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Bloomberg uses memes, millions in presidential ad campaign

Michael Bloomberg has spent millions on digital advertising alone, making many question the ways that money may be interfering with democracy. 
Photo by Photo by Wikimedia | The Daily TargumMichael Bloomberg has spent millions on digital advertising alone, making many question the ways that money may be interfering with democracy. 

Former Mayor Michael Bloomberg announced on Nov. 7, 2019, that he was taking steps to enter the Democratic nominee race. For the majority of America, especially those living on Twitter and the meme-o-sphere, this news did not matter. 

There was still so much content of President Donald J. Trump and the already-known Democratic nominees to entertain oneself with that Bloomberg remained largely irrelevant. That is, until he decided to invade the meme-o-sphere artificially and with force.

The first indications that Bloomberg was entering the race started with his huge $30 million investment into advertisement campaigns across America, according to The New York Times

This elicited Fred Armisen’s impersonation of Bloomberg in the "Saturday Night Live" sketch, “2020 Democratic Debate.” During the debate, Rachel Maddow is shown wondering how Bloomberg has entered the stage. Armisen responded, “I tipped the doorman $30 million dollars.”

Although the sketch was meant to be facetious, Sen. Bernie Sanders (D-Vt.) was less than amused when he said, “I’m disgusted by the idea that Bloomberg or any other billionaire thinks they can circumvent the political process and spend tens of millions of dollars to buy our election.” After infiltrating the latest Democratic debate, it seems Bloomberg thinks he can do just that.

Bloomberg doesn't plan to achieve his goal through TV ad campaigns, but rather through similar tactics to that of Trump: infiltrating social media. In these past few weeks and in anticipation of the Feb. 19 Las Vegas Democratic debate, Bloomberg went on the offensive. He asked various Instagram channels to post memes of himself in an attempt to “make him seem like the cooler candidate.”

Examples of these Instagram accounts include kalesalad, f***jerry, tank.sinatra, and more. Buzzfeed News describes them as being in the form of a private direct message between Bloomberg and the channel creators, with Bloomberg asking them for help on creating a meme. Many of these are satirical, pointing out that Bloomberg can be cool simply because he’ll pay the channels to make him cool.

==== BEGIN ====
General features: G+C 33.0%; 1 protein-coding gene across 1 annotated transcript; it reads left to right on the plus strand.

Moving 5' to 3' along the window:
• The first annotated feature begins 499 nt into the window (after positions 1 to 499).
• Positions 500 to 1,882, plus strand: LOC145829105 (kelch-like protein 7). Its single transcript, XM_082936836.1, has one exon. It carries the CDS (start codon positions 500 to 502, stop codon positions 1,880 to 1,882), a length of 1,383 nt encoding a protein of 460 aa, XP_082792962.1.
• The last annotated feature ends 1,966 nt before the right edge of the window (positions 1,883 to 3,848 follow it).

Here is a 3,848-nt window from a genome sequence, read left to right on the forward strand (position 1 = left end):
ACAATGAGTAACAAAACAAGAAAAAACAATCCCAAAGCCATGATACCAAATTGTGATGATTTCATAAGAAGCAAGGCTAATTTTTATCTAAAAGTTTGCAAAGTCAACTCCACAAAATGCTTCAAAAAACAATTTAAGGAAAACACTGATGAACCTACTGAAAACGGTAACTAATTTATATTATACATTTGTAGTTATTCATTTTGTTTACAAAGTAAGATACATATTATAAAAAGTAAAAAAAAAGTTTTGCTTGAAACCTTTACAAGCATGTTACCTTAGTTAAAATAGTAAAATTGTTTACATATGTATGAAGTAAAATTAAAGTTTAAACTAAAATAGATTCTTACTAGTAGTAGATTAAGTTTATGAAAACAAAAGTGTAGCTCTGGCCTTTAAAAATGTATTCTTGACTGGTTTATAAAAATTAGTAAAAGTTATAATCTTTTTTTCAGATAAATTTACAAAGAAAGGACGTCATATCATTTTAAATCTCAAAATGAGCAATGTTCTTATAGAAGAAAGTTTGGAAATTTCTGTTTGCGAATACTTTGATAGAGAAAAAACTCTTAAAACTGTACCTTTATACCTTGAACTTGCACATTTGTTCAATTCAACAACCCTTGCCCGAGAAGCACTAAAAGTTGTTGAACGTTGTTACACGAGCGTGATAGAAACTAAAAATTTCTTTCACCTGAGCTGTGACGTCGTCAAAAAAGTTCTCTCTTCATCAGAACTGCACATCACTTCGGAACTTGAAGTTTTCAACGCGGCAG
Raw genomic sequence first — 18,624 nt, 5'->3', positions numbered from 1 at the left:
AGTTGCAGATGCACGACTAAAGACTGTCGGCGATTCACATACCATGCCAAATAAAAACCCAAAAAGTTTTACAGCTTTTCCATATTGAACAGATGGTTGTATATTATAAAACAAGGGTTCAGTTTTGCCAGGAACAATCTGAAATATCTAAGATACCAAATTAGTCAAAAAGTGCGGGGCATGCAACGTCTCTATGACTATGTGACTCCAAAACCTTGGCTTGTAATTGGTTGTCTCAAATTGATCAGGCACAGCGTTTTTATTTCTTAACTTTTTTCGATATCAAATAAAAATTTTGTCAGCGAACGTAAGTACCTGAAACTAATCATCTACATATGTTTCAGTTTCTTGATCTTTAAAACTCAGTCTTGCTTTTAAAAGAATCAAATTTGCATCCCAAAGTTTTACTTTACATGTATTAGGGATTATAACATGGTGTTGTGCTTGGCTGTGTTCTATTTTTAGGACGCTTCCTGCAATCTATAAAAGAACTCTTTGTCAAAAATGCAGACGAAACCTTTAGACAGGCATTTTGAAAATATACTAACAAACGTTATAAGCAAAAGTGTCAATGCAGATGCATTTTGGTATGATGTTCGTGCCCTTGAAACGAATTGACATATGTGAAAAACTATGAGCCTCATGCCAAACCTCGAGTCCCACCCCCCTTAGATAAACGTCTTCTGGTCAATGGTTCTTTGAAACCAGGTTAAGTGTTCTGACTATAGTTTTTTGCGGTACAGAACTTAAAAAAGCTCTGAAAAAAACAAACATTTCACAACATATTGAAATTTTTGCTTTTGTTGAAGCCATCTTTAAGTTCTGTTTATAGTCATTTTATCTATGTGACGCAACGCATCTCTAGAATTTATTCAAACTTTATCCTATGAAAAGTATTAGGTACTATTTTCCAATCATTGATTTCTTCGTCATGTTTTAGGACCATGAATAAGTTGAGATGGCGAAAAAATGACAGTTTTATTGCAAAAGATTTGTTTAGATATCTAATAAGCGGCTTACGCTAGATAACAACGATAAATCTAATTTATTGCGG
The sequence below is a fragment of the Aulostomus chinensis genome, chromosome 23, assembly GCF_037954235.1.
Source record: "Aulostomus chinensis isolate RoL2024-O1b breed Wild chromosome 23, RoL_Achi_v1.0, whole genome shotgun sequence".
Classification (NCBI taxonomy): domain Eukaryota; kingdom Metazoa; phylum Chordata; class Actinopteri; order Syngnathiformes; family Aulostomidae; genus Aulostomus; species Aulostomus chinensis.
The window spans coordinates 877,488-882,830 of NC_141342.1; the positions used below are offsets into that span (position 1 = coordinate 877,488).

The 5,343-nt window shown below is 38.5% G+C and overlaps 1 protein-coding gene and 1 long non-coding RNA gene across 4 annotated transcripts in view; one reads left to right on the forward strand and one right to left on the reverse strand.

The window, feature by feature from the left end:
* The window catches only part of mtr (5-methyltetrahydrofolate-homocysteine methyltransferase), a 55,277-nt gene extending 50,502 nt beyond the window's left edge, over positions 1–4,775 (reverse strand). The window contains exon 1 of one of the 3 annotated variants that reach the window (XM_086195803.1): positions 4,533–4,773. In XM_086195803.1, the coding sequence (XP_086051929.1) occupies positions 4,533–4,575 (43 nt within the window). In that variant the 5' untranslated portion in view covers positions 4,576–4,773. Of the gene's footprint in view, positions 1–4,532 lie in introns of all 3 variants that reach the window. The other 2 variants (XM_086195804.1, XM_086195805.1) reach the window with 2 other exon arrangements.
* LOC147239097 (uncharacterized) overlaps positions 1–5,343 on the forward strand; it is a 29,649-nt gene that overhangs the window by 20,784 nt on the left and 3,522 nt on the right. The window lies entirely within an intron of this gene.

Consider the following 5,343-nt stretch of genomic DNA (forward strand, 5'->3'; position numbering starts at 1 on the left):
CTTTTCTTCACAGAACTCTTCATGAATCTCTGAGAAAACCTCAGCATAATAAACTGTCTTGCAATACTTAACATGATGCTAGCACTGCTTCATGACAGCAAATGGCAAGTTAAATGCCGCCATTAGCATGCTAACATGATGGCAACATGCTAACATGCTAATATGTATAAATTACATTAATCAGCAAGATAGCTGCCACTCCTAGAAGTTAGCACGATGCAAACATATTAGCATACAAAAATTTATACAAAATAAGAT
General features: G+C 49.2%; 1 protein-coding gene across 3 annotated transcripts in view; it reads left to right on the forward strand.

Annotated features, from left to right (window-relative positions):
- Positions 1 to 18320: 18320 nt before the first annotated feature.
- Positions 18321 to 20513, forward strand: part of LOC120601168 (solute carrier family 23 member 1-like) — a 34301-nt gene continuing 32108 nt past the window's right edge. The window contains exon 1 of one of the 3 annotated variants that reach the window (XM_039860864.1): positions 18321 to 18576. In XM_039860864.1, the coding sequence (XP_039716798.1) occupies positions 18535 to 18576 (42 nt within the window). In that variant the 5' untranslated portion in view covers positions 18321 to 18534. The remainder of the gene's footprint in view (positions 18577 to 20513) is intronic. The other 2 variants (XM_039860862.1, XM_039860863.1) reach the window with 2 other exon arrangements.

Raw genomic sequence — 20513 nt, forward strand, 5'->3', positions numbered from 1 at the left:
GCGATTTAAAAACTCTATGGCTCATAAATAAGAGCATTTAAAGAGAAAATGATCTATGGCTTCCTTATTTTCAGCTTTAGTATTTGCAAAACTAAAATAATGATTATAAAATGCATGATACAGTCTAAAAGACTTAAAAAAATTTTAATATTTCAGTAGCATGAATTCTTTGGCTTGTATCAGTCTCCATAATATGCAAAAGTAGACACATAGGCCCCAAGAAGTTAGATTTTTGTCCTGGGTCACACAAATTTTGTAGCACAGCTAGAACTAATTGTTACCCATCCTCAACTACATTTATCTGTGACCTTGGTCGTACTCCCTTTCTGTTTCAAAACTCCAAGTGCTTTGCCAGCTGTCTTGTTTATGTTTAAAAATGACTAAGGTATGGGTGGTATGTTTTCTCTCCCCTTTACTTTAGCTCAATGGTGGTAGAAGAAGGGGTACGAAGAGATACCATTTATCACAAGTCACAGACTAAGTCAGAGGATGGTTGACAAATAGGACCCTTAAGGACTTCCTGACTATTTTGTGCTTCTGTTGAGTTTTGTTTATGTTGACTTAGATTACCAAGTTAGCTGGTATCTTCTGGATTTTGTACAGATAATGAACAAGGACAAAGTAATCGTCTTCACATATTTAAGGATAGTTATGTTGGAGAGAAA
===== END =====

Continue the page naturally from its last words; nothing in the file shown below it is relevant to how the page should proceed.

Memes are inherently funny because they're made naturally. Having them be inorganic and paid for seems inauthentic.

With the inpouring of Bloomberg memes, Instagram even had to redefine its rules on sponsored content to make sure that users understood where the content was coming from. It even banned the branded content of political operations, according to TechCrunch.

In response to Bloomberg’s memes, Instagram now requires the use of the Branded Content Ads tool for any deals between the sponsor and influencer. 

Could this attempt at trying to be more relatable actually end up backfiring on him?  As Trump went on the campaign in Las Vegas, Bloomberg bought a series of billboards to troll Trump’s campaign. “Donald Trump eats burnt steak. Mike Bloomberg eats his medium rare,” according to one advertisement. This quickly turned into a Twitter sensation where people replaced the anti-Trump advertisements with sarcastic commentary of Bloomberg.

This also remains a common theme in Bloomberg’s campaign. He can’t seem to shake off the image he acquired as mayor of New York City. Videos have been resurfacing of Bloomberg attending a hot dog eating contest with Trump back when he was mayor.

As mayor of New York City, Bloomberg had been a major proponent of the stop-and-frisk policy that adversely affected minorities. This policy led to the stopping and targeting of young adult minorities and yet still ultimately failed to reduce gun crimes.

These failures contribute to the uneasiness many voters feel in supporting Bloomberg. 

In another attempt at portraying himself in a flattering way, Bloomberg posted a heavily edited video of himself asking the other candidates, “Am I the only one who has successfully started a business”? To which the fabricated reply was silence, making it seem as if Bloomberg did well in the debate. Despite the misrepresentation of the debate, Facebook has declined to take down the video.

What constitutes misinformation and who gets to decide? These are still questions that need to be answered. In the meantime, Bloomberg will continue to employ every strategy possible to promote his image, while media consumers remain none the wiser.